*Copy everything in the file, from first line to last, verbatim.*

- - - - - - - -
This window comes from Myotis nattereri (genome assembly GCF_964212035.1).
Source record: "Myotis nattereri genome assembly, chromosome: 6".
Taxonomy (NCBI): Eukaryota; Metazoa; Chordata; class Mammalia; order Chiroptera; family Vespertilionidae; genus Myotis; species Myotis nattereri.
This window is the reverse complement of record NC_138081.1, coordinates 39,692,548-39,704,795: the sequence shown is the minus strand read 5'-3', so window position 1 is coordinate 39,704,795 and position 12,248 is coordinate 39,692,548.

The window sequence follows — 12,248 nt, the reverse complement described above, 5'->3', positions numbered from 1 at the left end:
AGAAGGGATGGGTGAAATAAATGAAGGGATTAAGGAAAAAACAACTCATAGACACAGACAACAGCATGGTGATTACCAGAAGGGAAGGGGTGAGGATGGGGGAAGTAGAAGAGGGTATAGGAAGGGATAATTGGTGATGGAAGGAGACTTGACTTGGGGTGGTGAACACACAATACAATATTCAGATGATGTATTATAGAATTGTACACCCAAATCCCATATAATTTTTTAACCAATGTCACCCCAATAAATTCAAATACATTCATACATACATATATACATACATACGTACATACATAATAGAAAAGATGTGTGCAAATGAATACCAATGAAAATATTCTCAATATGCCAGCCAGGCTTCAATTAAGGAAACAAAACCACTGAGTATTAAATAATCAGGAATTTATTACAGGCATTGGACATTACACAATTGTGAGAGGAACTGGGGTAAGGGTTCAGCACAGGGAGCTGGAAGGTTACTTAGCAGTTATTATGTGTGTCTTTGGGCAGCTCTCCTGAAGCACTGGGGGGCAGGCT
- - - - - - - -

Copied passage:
This window comes from Myotis nattereri (genome assembly GCF_964212035.1).
Source record: "Myotis nattereri genome assembly, chromosome: 6".
Taxonomy (NCBI): Eukaryota; Metazoa; Chordata; class Mammalia; order Chiroptera; family Vespertilionidae; genus Myotis; species Myotis nattereri.
This window is the reverse complement of record NC_138081.1, coordinates 39,692,548-39,704,795: the sequence shown is the minus strand read 5'-3', so window position 1 is coordinate 39,704,795 and position 12,248 is coordinate 39,692,548.

The window sequence follows — 12,248 nt, the reverse complement described above, 5'->3', positions numbered from 1 at the left end:
AGAAGGGATGGGTGAAATAAATGAAGGGATTAAGGAAAAAACAACTCATAGACACAGACAACAGCATGGTGATTACCAGAAGGGAAGGGGTGAGGATGGGGGAAGTAGAAGAGGGTATAGGAAGGGATAATTGGTGATGGAAGGAGACTTGACTTGGGGTGGTGAACACACAATACAATATTCAGATGATGTATTATAGAATTGTACACCCAAATCCCATATAATTTTTTAACCAATGTCACCCCAATAAATTCAAATACATTCATACATACATATATACATACATACGTACATACATAATAGAAAAGATGTGTGCAAATGAATACCAATGAAAATATTCTCAATATGCCAGCCAGGCTTCAATTAAGGAAACAAAACCACTGAGTATTAAATAATCAGGAATTTATTACAGGCATTGGACATTACACAATTGTGAGAGGAACTGGGGTAAGGGTTCAGCACAGGGAGCTGGAAGGTTACTTAGCAGTTATTATGTGTGTCTTTGGGCAGCTCTCCTGAAGCACTGGGGGGCAGGCT